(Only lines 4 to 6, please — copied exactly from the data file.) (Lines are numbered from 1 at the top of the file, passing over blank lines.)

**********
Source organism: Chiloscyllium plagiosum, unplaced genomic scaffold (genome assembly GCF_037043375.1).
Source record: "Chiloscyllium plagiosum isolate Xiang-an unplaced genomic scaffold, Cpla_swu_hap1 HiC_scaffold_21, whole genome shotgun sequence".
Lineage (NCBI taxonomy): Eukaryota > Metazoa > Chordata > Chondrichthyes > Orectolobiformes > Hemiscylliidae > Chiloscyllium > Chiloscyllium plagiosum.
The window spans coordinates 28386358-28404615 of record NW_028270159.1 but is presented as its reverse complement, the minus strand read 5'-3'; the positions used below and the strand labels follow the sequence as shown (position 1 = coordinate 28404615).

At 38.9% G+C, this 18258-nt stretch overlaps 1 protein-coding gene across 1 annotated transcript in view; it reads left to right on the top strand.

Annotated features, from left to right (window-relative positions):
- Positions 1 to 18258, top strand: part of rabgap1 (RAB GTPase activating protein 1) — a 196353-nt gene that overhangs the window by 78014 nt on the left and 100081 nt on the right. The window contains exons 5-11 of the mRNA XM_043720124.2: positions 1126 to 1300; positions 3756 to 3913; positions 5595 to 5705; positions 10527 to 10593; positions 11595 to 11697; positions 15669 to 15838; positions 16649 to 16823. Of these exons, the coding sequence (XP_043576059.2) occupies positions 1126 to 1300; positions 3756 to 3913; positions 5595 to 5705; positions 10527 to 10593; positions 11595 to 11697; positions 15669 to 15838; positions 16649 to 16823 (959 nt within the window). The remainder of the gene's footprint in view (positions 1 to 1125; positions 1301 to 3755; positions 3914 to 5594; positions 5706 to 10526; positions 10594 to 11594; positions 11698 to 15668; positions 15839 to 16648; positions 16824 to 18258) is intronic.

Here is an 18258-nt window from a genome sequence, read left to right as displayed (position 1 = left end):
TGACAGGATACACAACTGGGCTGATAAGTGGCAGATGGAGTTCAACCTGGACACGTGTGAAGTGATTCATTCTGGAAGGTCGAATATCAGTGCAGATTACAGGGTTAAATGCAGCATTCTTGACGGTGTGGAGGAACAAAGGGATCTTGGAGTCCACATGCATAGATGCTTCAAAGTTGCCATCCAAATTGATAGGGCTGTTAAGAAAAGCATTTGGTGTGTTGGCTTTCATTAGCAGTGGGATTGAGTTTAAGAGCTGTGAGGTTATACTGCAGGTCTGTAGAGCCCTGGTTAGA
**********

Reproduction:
The window spans coordinates 28386358-28404615 of record NW_028270159.1 but is presented as its reverse complement, the minus strand read 5'-3'; the positions used below and the strand labels follow the sequence as shown (position 1 = coordinate 28404615).

At 38.9% G+C, this 18258-nt stretch overlaps 1 protein-coding gene across 1 annotated transcript in view; it reads left to right on the top strand.

Annotated features, from left to right (window-relative positions):